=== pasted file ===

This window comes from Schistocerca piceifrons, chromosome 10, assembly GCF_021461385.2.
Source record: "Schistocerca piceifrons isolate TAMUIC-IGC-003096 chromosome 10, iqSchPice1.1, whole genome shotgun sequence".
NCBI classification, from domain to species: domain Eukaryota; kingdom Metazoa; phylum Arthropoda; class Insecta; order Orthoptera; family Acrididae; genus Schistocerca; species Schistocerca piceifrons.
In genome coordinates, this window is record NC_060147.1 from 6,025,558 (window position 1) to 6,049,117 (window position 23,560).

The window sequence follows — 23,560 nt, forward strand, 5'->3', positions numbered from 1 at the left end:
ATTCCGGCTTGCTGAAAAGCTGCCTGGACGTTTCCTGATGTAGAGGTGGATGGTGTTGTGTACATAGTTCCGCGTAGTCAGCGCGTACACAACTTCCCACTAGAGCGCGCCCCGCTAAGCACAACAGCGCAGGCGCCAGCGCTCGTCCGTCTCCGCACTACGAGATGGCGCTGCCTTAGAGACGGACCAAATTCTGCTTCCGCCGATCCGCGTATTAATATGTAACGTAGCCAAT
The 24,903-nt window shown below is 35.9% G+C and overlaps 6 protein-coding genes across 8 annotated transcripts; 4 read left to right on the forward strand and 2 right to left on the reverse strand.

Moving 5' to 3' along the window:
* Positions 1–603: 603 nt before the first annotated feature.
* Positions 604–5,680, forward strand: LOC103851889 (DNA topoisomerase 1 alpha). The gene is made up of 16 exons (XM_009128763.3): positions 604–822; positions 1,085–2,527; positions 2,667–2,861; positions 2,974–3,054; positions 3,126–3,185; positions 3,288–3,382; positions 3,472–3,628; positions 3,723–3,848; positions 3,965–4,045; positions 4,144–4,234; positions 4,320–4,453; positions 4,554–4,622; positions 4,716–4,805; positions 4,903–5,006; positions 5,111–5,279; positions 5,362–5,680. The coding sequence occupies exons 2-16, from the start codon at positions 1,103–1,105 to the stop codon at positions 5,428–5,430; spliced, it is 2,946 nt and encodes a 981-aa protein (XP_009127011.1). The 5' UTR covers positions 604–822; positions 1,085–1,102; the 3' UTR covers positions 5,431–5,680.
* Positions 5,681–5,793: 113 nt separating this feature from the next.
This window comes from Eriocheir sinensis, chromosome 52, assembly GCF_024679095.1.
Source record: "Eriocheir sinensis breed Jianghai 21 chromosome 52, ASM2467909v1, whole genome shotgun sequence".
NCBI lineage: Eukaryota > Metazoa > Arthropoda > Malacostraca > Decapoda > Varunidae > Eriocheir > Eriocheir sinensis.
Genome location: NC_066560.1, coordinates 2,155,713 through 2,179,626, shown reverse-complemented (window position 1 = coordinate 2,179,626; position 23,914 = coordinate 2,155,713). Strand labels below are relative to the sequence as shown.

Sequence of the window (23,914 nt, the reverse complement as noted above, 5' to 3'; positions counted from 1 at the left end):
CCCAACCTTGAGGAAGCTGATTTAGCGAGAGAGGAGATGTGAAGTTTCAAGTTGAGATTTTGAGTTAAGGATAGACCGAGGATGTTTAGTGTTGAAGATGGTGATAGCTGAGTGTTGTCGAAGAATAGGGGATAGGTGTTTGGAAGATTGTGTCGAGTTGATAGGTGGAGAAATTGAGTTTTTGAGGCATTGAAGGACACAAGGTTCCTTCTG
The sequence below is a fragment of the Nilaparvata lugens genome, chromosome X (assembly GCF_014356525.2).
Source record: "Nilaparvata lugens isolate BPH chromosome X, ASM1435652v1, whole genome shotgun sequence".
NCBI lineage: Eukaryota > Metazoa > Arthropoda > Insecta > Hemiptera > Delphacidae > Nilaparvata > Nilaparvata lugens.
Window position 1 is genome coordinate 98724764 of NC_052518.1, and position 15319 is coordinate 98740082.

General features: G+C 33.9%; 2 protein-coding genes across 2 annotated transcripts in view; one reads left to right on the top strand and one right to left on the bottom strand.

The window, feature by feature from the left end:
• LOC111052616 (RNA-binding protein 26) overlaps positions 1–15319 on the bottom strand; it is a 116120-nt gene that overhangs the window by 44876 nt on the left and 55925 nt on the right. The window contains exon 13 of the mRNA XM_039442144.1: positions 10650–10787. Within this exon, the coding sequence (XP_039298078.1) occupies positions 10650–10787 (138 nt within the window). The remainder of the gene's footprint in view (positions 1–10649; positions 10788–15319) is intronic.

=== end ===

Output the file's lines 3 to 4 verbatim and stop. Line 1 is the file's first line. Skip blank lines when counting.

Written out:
NCBI classification, from domain to species: domain Eukaryota; kingdom Metazoa; phylum Arthropoda; class Insecta; order Orthoptera; family Acrididae; genus Schistocerca; species Schistocerca piceifrons.
In genome coordinates, this window is record NC_060147.1 from 6,025,558 (window position 1) to 6,049,117 (window position 23,560).